Rene Vollgraaff and Mike Cohen

MIDDLE-CLASS households in 11 leading sub-Saharan African economies, excluding South Africa, are set to balloon to about 40 million by 2030, as the benefits of economic growth are more inclusively distributed, according to Standard Bank.

About 15 million of the 110 million households in Angola, Ethiopia, Ghana, Kenya, Mozambique, Nigeria, South Sudan, Sudan, Tanzania, Uganda and Zambia were lower-middle class and middle class, consuming between $15 (R159) and $115 a day, the continent’s largest lender said yesterday. About 86 percent of households were low income, consuming less than $15 a day, it said.

“Between 2000 and 2014, we’ve seen a tripling of middle class households across these 11 countries,” Standard Bank political economist Simon Freemantle said. “It confirms the idea that Africa has structurally changed, that there has been real improvement in the last 10 years. Not just cyclical, it’s been a real structural change.”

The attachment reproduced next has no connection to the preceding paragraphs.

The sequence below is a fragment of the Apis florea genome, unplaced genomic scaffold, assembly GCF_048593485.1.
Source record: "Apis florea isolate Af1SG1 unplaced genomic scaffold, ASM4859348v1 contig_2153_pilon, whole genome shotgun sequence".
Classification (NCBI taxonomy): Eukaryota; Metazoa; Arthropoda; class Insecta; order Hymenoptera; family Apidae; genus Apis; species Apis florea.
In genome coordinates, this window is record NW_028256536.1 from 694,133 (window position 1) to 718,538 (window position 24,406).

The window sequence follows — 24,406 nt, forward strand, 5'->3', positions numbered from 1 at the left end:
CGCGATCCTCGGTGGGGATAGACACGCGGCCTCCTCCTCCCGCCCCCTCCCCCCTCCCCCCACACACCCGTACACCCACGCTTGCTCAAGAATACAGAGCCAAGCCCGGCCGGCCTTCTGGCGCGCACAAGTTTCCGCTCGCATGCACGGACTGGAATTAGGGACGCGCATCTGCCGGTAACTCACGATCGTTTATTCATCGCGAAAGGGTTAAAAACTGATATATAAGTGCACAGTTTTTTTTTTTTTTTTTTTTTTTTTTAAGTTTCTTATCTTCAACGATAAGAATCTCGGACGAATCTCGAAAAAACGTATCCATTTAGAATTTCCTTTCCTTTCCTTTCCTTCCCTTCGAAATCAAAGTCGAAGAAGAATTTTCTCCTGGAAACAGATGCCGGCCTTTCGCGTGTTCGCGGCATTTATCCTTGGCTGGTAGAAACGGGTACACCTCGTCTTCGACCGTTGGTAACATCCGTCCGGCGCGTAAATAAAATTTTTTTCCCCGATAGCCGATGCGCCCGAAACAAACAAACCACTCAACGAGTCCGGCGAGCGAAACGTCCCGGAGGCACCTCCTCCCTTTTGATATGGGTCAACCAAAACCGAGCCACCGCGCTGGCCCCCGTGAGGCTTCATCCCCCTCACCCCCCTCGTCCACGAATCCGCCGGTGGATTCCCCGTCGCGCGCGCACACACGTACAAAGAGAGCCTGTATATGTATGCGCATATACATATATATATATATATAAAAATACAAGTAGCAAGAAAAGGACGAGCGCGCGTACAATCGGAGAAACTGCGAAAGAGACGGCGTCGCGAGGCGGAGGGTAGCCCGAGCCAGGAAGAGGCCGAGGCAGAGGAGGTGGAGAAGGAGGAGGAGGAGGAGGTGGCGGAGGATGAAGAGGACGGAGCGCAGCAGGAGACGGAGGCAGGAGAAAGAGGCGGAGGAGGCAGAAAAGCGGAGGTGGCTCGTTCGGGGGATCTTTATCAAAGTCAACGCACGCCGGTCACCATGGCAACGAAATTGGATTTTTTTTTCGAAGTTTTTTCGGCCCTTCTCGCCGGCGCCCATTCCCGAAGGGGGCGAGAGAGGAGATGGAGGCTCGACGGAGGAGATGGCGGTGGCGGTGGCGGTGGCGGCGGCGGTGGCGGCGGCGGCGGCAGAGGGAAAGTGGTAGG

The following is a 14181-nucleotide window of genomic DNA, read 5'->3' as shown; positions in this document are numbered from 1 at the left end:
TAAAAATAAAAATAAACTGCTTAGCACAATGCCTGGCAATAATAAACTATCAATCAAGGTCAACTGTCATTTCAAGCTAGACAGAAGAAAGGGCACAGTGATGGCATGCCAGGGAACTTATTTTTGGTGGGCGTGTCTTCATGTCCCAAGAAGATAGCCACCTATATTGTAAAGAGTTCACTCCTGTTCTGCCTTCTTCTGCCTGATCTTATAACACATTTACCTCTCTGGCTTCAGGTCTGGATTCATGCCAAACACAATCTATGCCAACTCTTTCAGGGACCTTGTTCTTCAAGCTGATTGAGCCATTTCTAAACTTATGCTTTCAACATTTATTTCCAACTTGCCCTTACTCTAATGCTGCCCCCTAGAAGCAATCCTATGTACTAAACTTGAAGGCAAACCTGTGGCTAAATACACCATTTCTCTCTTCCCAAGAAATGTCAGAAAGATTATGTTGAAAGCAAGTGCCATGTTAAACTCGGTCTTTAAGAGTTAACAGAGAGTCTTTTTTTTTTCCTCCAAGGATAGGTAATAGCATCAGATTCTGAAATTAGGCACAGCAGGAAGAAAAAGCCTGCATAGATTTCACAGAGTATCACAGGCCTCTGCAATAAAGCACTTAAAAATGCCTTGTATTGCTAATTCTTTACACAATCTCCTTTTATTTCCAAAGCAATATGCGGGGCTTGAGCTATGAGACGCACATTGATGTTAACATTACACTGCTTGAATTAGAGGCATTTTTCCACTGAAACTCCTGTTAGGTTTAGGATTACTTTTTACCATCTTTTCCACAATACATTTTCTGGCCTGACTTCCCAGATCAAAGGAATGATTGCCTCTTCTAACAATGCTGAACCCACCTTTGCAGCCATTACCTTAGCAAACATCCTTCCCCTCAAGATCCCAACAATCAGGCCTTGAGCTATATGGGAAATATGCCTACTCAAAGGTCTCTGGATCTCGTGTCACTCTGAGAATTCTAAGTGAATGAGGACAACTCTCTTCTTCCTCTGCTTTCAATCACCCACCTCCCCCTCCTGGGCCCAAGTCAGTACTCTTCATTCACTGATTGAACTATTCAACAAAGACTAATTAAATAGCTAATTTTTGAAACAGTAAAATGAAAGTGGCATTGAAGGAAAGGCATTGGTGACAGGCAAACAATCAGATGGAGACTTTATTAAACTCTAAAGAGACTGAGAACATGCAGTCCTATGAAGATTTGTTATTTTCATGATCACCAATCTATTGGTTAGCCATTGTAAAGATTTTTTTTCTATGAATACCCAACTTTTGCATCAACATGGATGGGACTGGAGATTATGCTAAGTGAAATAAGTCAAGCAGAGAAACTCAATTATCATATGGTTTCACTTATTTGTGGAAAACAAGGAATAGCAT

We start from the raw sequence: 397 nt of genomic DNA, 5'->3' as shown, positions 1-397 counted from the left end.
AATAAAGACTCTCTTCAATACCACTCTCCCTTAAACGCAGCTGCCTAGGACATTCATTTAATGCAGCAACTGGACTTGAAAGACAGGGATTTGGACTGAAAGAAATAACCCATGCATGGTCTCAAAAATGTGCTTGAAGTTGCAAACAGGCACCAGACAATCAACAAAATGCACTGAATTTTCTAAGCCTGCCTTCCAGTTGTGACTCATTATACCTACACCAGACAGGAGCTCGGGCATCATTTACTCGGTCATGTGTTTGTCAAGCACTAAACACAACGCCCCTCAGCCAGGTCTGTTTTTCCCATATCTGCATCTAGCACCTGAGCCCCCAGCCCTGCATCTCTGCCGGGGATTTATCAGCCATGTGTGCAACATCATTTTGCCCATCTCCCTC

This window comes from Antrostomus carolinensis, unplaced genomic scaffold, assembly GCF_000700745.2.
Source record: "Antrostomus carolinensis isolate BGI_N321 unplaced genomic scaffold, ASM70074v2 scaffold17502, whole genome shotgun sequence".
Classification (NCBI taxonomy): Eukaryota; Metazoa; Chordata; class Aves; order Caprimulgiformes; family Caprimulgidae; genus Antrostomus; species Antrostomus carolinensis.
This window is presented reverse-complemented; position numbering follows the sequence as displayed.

The emergence of a middle class was found to be most profound in Nigeria, which has Africa’s largest economy. About 4.1 million households, or 11 percent of the west African nation’s population, consume $23 to $115 a day. That is six times more than in 2000.

East Africa lagged other regions, with more than 90 percent of households in Ethiopia, Tanzania, Uganda and Kenya defined as low income.

“Africa remains predominantly low income,” Freemantle said. “A big part of these households are exceptionally vulnerable, exceptionally marginalised and very far from being able to allocate any kind of spending to what would be defined as non-staple. These are people clinging to survival, and that’s obviously a big socio-economic challenge that needs to be faced very pragmatically.” – Bloomberg